I've been careful to check for snakes whenever we go outside, and encourage others to do the same. I saw several this morning, but none of the poisonous variety, mostly black snakes.
Prior to my wife and daughter's (Student of the Month) return, I had managed to dispose of the carcasses of chickens, birds, and other critters, placing them where I knew that bacteria, maggots, and fish would eliminate them, but a few continue to come onshore with the current. Luckily, we are in a small cove out of the main current or it might well be worse.
On a happier note, a family of ducks my daughter (did I mention she was Student of the Month?) has placed on her own little welfare program have returned, and we fed them some sodden bird seed from my garage. Thanks to my daughter's largesse, these ducks mug me whenever I go near the river, and berate me until I feed them.
Also back are some herons, and a beautiful, impossibly bright white egret.
I see that President Clinton was scheduled to speak in Tarboro today as part of his tour of the damaged areas. I hope people were able to leave politics out of it for once.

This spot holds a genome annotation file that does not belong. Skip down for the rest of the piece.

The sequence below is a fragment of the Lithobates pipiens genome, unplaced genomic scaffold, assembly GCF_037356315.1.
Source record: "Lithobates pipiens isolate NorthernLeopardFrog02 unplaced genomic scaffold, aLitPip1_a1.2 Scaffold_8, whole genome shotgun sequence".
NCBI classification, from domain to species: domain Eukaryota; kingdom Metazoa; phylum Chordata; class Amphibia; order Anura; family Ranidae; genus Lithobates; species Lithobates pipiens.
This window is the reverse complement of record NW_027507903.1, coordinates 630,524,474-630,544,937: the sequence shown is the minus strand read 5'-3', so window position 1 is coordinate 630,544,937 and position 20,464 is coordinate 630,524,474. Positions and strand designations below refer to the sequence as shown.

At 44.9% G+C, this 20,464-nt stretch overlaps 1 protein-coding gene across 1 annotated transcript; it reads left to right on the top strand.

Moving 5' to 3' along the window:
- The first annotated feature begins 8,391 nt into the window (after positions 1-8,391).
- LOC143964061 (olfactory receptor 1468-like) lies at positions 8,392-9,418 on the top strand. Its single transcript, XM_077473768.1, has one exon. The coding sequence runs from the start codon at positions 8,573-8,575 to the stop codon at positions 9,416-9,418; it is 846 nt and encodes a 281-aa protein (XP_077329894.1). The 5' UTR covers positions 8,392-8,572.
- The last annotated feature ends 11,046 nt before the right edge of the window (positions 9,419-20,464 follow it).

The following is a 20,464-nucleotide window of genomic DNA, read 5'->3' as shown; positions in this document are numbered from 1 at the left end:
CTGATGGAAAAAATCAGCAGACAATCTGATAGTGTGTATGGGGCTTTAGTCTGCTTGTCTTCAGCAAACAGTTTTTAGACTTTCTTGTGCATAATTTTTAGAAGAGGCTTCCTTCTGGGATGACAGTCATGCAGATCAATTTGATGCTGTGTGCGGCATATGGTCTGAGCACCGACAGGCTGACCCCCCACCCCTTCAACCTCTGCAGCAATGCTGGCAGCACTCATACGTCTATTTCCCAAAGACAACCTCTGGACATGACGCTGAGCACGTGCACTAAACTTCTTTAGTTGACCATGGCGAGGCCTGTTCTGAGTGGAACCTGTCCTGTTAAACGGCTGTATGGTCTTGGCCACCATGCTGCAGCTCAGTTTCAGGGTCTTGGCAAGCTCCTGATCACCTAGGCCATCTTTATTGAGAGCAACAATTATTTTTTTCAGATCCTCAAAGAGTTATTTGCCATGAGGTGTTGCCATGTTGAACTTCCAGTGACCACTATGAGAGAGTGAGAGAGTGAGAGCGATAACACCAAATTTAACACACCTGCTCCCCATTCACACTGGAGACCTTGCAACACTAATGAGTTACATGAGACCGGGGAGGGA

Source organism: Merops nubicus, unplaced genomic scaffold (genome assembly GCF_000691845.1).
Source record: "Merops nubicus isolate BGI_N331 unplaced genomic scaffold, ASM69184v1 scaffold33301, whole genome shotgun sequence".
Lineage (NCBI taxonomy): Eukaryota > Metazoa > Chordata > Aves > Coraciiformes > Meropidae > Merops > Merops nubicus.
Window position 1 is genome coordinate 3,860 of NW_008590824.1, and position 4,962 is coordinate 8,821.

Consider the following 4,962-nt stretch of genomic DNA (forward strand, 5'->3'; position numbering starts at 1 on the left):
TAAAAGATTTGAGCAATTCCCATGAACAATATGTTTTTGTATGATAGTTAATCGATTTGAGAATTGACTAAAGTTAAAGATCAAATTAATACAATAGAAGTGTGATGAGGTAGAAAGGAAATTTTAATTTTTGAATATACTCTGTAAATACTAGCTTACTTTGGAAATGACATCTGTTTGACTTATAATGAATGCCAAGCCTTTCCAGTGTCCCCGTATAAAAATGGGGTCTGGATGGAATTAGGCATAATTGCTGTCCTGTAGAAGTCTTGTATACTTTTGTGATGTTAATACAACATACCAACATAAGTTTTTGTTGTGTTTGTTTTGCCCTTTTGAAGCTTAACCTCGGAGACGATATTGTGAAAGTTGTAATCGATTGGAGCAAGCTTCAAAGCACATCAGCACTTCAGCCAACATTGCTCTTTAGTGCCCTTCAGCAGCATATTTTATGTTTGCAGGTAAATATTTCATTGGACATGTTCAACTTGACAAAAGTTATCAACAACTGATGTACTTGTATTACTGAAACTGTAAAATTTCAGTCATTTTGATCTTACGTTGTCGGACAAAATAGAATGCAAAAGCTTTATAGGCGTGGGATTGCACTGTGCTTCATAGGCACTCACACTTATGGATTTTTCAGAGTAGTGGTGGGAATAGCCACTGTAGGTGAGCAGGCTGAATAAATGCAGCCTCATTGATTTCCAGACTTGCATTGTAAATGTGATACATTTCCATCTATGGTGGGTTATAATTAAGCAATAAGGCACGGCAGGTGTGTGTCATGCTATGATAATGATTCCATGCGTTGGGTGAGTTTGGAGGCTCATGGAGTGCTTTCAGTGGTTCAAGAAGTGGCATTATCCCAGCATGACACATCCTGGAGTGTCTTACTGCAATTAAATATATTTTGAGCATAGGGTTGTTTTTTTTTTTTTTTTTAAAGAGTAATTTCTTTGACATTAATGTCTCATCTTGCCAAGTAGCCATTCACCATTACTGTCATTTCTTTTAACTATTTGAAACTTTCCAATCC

Like children, we tend to resent authority..........until the boogeyman comes, and then we scream for authority to save us.
This is no time for the pettiness of politics; like him or not, it's the President's duty to be here. God bless all the Guardsmen and other military personnel I presume were inside all those helicopters.
Assuming no new dike ruptures or other catastrophes, I will return to my job duties as a substance abuse counselor in Raleigh tomorrow, and I don't anticipate any further need to post. (Yes, I know, I said that once before). I'd like to thank all the kind people who took the time to e-mail us with kind words of support, information, safety suggestions, and such, and I would ask all readers to do just one simple thing....... figure out who you love and then tell them.
The best laid plans indeed........you just never know. Thank you and bless you all. Rob Martin & Family.
-- Old Git (email@example.com), September 20, 1999
What's being done and how you can help (please note the number of times the Salvation Army is mentioned as feeding people): Hurricane Relief Information
Last updated: Mon Sep 20 19:45:50 1999